On March 23, 2017, the Treaty of Medicine Creek (1854) was installed in the exhibition Nation to Nation: Treaties Between the United States and American Indian Nations at the National Museum of the American Indian in Washington, D.C. The treaty, on loan from the National Archives and Records Administration, will remain on display through August 2017. Here, museum historian Mark Hirsch recounts the origins of the treaty and highlights a key provision that secured the fishing rights of the nine Puget Sound Indian nations and bands that signed the agreement.
The words “broken” and “treaty” figure prominently in contemporary discussions on American Indian history. For good reason. Today, most historians agree that the United States violated many, if not all, of the roughly 371 treaties with Native nations ratified from 1778 to 1871. Yet the story of Indian treaties is more than a chronicle of coercion and bad faith. As the historian Alexandra Harmon reminds us, the narrative arc of treaty history makes “ironic twists and turns” and produces unexpected outcomes that have bolstered Native rights and tribal sovereignty.
The Treaty of Medicine Creek, with the Nisqually, Puyallup, Squaxin Island, and other tribes and bands of southern Puget Sound, was the first of four agreements the U.S. made with the Native peoples of Western Washington during a 37-day period in 1854–55. Although 63 tribal leaders signed the treaty, they and their people soon came to regret it. For in doing so they relinquished 2.5 million acres of tribal land to the U.S. in exchange for three 1,280-acre reservations, $32,500 paid over 13 years, and other considerations that aimed to assimilate Indians into European–American culture.
Flash forward to 1974. The descendants of the Medicine Creek Treaty signers embrace the old agreement. They consider it a source of Indian rights, a font of tribal traditions, and a recognition of sovereign nationhood.
What a difference 120 years make!
The shift in Native perceptions of the Medicine Creek Treaty turns on language found in Section 3, which states that, “The right of taking fish, at all usual and accustomed grounds and stations, is further secured to said Indians in common with all citizens of the Territory.”
We tend to think that foresighted and hard-bargaining tribal leaders pressured American treaty commissioners to include such language in their treaty. After all, the Nisqually, Puyallup, Squaxin Island, and other southern Puget Sound tribes and bands depended on salmon fishing for survival. Yet the evidence suggests that the impetus for recognizing tribal fishing rights at Medicine Creek came from Isaac Ingalls Stevens (1818–62), the lead U.S. treaty negotiator.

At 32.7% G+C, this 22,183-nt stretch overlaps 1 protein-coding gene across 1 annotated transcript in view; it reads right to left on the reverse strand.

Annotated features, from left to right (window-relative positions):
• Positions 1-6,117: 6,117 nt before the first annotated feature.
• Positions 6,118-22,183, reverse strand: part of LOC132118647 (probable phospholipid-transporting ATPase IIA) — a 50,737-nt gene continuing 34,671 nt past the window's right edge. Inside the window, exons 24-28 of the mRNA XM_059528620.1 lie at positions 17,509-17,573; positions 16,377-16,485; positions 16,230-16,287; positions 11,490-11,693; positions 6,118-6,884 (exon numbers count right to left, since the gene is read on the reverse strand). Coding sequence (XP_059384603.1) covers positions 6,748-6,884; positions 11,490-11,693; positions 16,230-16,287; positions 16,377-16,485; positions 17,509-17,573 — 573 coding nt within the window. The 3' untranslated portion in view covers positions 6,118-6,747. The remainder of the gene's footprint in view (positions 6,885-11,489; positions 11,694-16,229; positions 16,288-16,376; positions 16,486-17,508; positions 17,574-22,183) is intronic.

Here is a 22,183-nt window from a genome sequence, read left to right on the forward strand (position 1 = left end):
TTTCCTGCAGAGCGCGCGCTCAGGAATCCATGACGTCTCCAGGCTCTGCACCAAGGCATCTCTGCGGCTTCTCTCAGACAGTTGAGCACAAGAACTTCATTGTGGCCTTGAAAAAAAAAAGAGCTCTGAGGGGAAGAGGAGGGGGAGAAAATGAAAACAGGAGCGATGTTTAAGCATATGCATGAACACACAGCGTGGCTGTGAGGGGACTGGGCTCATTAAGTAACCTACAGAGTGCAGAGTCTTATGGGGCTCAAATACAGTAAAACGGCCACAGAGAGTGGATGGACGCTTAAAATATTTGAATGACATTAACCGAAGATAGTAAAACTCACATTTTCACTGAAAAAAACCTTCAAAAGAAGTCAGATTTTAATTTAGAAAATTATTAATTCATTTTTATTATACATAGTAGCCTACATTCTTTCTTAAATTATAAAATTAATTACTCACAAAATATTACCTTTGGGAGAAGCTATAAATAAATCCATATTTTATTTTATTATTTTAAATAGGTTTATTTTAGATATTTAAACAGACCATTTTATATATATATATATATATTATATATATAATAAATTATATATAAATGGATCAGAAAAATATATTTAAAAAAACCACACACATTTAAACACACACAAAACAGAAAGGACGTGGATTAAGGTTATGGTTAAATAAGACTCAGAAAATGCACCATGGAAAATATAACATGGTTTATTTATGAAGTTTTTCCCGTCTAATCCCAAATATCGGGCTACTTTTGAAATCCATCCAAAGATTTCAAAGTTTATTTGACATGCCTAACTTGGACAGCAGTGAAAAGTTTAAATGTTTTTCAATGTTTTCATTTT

An ambitious graduate of West Point, the 36-year-old Stevens was the governor of Washington Territory—a vast and sprawling area that included northern Idaho and western Montana—as well as its superintendent of Indian Affairs. To him fell responsibility for negotiating land cession treaties with the Indians of the territory.
Acquiring legal title had become a matter of urgency in 1850, when the U.S. authorized white settlers to claim Native lands under a new homesteading act. Land cessions were needed to “extinguish” Indian claims to their homelands.
When he arrived at Medicine Creek, Stevens brought already-drafted treaty language that would be read to the approximately 600 to 700 tribal delegates who converged on the treaty ground on Christmas Eve 1854. The draft reflected a recent trend in U.S. Indian policy: Rather than removing tribes to far-flung lands, U.S. officials hoped to make treaties that consolidated Indians on small parcels, or reservations, within their original homelands.
Stevens’s treaty also reflected some understanding of the cultures of the Puget Sound Indians. He knew that salmon fishing was central to their lives, that tribal leaders would never countenance a treaty that removed them from their homelands’ streams, rivers, and saltwater bays. He also knew that U.S. Indian officials were stingy and that allowing Indians to fish on their former lands would reduce the government’s responsibility for feeding them. Last, Stevens knew that incoming white settlers would need access to Indian labor. For these reasons, Stevens’s treaty recognized Indian rights to leave their newly created reservations to work, hunt, and especially fish for salmon at their “usual and accustomed grounds and stations.”